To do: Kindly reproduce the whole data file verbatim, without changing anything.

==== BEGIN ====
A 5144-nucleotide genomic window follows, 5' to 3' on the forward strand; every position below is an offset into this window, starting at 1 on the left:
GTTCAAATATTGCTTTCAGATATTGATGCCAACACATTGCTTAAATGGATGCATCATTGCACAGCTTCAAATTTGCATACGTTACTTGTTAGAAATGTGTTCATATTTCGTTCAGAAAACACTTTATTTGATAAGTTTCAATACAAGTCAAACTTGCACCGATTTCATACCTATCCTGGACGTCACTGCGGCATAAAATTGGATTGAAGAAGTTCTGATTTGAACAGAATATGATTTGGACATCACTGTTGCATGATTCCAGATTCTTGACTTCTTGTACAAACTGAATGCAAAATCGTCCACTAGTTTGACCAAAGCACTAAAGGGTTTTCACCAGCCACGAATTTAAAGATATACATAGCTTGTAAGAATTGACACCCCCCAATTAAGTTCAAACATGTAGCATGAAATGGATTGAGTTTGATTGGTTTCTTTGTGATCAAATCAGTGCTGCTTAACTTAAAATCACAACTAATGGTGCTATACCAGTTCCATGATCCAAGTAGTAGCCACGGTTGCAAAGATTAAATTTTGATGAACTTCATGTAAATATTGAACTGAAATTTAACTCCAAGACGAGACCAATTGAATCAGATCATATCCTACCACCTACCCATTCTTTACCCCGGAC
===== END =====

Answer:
A 5144-nucleotide genomic window follows, 5' to 3' on the forward strand; every position below is an offset into this window, starting at 1 on the left:
GTTCAAATATTGCTTTCAGATATTGATGCCAACACATTGCTTAAATGGATGCATCATTGCACAGCTTCAAATTTGCATACGTTACTTGTTAGAAATGTGTTCATATTTCGTTCAGAAAACACTTTATTTGATAAGTTTCAATACAAGTCAAACTTGCACCGATTTCATACCTATCCTGGACGTCACTGCGGCATAAAATTGGATTGAAGAAGTTCTGATTTGAACAGAATATGATTTGGACATCACTGTTGCATGATTCCAGATTCTTGACTTCTTGTACAAACTGAATGCAAAATCGTCCACTAGTTTGACCAAAGCACTAAAGGGTTTTCACCAGCCACGAATTTAAAGATATACATAGCTTGTAAGAATTGACACCCCCCAATTAAGTTCAAACATGTAGCATGAAATGGATTGAGTTTGATTGGTTTCTTTGTGATCAAATCAGTGCTGCTTAACTTAAAATCACAACTAATGGTGCTATACCAGTTCCATGATCCAAGTAGTAGCCACGGTTGCAAAGATTAAATTTTGATGAACTTCATGTAAATATTGAACTGAAATTTAACTCCAAGACGAGACCAATTGAATCAGATCATATCCTACCACCTACCCATTCTTTACCCCGGAC